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» Cinematour Forum   » Cinema Yak   » What 70mm engagements have you seen (and where)? (Page 3)

 
This topic comprises 4 pages: 1  2  3  4 
 
Author Topic: What 70mm engagements have you seen (and where)?
John McConnel
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Posts: 2
From: Okmulgee, OK
Registered: Oct 2006


 - posted December 08, 2006 11:04 AM      Profile for John McConnel   Email John McConnel         Edit/Delete Post 
Speaking of the Rivoli as a premiere house, I saw CLEOPATRA there, in 70mm, during its first-run engagement in the 1960s. I was a 70mm fanatic from a small town in Oklahoma, and was looking forward to going to the Rivoli.

The Rivoli had as big a screen as could be fit in, and its front row of seats were as close as they could go. When I bought my ticket, the only seats available were 4 on the front row of the left-most section. I took one of them, and had to twist in the seat and crane my neck see the picture.

The theatre was impressive, the sound was awesome, and the picture was bright and sharp. But I had to crane my neck so much to see it that it was sore the rest of the night. My most vivid memories of the visit are the columns in front of the theatre, Elizabeth Taylor's cleavage, and my sore neck.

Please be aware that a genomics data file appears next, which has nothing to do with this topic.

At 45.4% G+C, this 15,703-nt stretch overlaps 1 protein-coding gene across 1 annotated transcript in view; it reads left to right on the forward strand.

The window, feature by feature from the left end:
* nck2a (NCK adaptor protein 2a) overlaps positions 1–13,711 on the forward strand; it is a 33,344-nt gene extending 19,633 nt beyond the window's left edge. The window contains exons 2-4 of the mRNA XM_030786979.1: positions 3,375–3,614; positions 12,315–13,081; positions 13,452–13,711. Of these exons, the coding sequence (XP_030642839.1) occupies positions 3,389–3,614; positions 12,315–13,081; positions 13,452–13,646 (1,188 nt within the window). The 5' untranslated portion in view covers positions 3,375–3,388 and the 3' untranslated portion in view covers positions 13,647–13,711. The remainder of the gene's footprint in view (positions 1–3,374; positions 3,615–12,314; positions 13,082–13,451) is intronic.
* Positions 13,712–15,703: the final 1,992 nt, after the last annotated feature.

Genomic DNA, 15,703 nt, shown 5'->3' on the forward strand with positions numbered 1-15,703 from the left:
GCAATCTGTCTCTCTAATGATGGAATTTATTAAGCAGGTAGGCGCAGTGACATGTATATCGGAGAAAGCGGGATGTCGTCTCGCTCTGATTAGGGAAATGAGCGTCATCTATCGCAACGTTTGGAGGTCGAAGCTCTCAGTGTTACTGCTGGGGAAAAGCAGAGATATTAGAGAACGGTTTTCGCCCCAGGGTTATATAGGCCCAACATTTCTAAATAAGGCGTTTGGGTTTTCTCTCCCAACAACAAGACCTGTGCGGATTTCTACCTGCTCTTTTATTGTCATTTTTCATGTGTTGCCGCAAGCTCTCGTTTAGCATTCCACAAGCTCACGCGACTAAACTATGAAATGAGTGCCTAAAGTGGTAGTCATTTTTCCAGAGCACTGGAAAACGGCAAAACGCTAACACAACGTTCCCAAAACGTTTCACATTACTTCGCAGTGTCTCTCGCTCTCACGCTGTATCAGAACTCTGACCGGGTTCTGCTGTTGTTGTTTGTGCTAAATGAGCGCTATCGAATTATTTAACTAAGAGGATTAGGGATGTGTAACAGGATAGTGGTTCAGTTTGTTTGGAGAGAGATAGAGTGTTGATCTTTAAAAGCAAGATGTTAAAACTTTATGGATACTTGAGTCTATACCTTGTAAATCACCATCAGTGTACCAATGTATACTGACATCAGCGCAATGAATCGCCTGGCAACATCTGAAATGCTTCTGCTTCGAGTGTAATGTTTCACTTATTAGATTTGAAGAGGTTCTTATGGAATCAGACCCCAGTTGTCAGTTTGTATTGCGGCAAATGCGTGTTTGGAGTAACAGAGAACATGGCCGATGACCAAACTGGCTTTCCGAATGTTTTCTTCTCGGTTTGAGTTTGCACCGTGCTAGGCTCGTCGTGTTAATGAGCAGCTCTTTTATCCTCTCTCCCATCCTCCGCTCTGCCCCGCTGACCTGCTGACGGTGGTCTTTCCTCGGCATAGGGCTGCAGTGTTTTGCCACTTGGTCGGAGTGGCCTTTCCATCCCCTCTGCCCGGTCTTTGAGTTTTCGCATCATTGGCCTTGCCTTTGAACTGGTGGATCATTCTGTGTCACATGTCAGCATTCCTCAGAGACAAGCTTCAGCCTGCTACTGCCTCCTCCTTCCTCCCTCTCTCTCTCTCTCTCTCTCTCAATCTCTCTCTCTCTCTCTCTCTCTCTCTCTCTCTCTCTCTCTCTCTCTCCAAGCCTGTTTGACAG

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Dave Felthous
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From: Seattle, WA
Registered: Jun 2003


 - posted December 10, 2006 05:45 PM      Profile for Dave Felthous   Email Dave Felthous         Edit/Delete Post 
I saw "Days of Heaven" in 70mm at the Music Box in Seattle. I couldn't believe that it wasn't Scope; just the standard old 1.85. Why did they bother with 70mm?

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Dan Roben